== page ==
High fatality rates among vulnerable road users drives annual safety campaign to remind drivers to remain vigilant and aware while driving.
“I Spy With My Little Eye” is a popular game to play with kids when you’re driving, but it’s also an important reminder to keep your eyes open in general, especially when it comes to vulnerable road users.
Vulnerable road users, including pedestrians, cyclists and motorcyclists, accounted for one in four fatalities—representing more than 500 deaths—recorded on Canadian roads in 2012, according to the Canadian Safety Council. While deaths to vehicle occupants have declined over the years, vulnerable road user fatalities remain high.
Pedestrians, cyclists and motorcyclists can be hard to see, especially at night, which is why drivers need to be proactive about preventing collisions from occurring. It’s a responsibility we sometimes neglect as we become comfortable in our driving routines, but it could be the difference between life and death for a vulnerable road user.
National Road Safety Week
The Canada Safety Council is using National Road Safety Week, which runs from May 12-18, to urge drivers to be vigilant and aware when they’re behind the wheel in an effort to prevent fatalities to vulnerable road users.
The organization has five tips to help drivers drive safe. We’ve listed them below and added in our own insights.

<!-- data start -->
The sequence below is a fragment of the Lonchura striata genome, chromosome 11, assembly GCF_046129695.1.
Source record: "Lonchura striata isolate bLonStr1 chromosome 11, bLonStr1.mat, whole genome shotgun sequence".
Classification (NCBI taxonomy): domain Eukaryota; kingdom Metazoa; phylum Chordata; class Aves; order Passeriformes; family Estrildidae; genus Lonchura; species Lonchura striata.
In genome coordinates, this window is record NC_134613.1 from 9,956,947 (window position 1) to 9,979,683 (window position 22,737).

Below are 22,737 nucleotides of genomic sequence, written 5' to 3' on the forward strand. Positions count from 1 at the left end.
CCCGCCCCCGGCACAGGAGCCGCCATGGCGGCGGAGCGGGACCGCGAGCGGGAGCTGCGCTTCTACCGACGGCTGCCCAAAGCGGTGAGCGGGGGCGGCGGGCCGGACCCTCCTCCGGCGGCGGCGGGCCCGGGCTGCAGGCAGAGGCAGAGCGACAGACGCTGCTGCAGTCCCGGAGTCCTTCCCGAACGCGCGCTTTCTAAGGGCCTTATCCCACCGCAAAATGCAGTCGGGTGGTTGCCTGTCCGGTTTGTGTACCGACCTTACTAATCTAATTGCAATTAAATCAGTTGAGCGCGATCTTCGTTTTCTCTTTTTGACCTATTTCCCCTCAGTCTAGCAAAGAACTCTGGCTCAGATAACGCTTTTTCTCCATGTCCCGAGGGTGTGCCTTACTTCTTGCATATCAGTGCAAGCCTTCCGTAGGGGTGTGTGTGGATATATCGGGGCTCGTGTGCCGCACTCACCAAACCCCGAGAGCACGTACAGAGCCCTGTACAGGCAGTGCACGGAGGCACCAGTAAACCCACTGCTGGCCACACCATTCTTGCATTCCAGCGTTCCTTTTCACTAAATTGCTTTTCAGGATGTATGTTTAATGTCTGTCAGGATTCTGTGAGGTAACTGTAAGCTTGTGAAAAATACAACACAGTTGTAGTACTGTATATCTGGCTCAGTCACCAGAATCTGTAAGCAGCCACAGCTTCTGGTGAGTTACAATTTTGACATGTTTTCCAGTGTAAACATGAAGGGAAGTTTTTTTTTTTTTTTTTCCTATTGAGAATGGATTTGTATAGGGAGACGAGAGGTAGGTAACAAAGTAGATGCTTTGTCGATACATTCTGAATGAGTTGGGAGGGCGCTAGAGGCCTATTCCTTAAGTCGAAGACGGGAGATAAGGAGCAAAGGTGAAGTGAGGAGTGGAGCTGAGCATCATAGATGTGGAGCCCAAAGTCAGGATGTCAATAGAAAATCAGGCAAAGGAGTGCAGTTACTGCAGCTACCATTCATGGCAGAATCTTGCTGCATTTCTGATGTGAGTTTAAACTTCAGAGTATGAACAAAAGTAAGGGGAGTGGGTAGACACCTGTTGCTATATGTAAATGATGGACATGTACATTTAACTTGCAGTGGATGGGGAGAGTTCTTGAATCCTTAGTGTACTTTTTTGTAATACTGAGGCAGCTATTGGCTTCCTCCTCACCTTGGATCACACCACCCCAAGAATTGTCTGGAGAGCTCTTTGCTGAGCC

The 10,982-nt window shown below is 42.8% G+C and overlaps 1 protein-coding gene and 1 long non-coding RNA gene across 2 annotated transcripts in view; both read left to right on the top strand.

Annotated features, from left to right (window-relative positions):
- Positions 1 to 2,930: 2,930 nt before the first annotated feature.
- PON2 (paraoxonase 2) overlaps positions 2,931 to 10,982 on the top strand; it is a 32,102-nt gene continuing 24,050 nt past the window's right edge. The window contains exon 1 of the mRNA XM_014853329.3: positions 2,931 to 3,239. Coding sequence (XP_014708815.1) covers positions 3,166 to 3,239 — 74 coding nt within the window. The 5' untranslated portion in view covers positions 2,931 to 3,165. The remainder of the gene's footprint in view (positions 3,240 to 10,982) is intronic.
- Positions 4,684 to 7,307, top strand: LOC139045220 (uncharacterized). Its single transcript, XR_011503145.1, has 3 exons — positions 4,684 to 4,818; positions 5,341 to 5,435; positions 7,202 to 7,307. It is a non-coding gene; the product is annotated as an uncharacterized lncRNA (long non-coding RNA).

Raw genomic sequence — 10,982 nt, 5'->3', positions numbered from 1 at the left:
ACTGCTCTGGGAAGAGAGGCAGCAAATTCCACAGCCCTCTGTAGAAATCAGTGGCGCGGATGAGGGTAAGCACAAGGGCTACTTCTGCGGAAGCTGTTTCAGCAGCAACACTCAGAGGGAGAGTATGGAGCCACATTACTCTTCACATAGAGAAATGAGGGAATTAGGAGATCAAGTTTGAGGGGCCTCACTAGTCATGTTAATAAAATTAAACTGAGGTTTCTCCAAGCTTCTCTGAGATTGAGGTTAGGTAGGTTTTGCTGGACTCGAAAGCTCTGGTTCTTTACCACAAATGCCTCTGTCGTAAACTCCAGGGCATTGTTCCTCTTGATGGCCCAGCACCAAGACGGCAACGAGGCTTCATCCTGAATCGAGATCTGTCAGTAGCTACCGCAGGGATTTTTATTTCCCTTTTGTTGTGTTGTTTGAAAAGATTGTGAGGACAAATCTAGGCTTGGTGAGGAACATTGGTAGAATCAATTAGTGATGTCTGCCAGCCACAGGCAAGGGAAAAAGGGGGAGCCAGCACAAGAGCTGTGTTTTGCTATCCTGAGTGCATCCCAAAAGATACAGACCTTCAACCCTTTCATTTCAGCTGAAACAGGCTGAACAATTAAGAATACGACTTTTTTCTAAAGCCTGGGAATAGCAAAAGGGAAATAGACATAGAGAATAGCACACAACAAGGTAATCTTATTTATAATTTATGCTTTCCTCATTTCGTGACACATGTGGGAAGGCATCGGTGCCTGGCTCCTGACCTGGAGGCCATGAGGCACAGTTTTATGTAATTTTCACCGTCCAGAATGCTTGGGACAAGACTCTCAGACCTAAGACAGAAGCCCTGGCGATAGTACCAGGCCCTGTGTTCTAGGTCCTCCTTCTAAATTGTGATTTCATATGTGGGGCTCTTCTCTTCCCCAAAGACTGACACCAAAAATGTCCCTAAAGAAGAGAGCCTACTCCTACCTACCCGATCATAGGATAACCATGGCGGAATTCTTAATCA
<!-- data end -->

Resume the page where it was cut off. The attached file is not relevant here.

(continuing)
- Focus – Distracted driving is the number one killer on the roads and has played a role in almost 25 per cent of all road fatalities in Ontario so far in 2015, according to the Ontario Provincial Police. Drivers can enhance their focus by leaving their phones alone and turning off notifications to reduce temptation. If it’s too tempting, throw your phone in your trunk or glove box. A text is not worth the cost of a life.
Related Read: Alberta Toughens Laws Against Distracted Driving
- Always play the “eye spy” game. Keep your eyes open for the little guys – pedestrians, cyclists and motorcyclists. Remember to give them space, to slow down when making turns, and remain cautious even after you’ve stopped your car. Always check over your shoulder, especially before opening your car door. You don’t want to give anyone the infamous door prize, which can be fatal.
- Stay calm and courteous. Everyone has somewhere to be. Be patient and calm when behind the wheel.
Related Read: Tips For Avoiding the Most Common Traffic Tickets
- Keep your speed in check. You have the power to influence other drivers, whether you’re driving too fast or too slow, both of which can put drivers and vulnerable road users at risk. Sticking to the speed limit can save a life. One study showed that a pedestrian hit by a driver doing 40 km/h has a 25 per cent chance of dying, which increased to 85 per cent at 60 km/h.
- Leave lots of space, especially around cyclists. It takes way less time to brake on two wheels than it does on four, so always leave enough space to safely stop if someone on two wheels is in front of you. When you’re passing a cyclist be sure to slow down and leave a minimum of one metre between you. If possible, it’s recommend you change lanes. If not, be sure to maintain a safe distance, stay back and only pass when it’s safe for you and the cyclist.
I Spy Safety
Remember, if you are in an at-fault accident you’re likely looking at automatic increases to your auto insurance premiums. Even tickets or charges that appear minor can affect your rates in major ways.
Every time you drive is an opportunity to play the “eye spy” game. Look around you carefully to ensure you’re aware of whom you’re sharing the road with. It could prevent a collision, and save a life.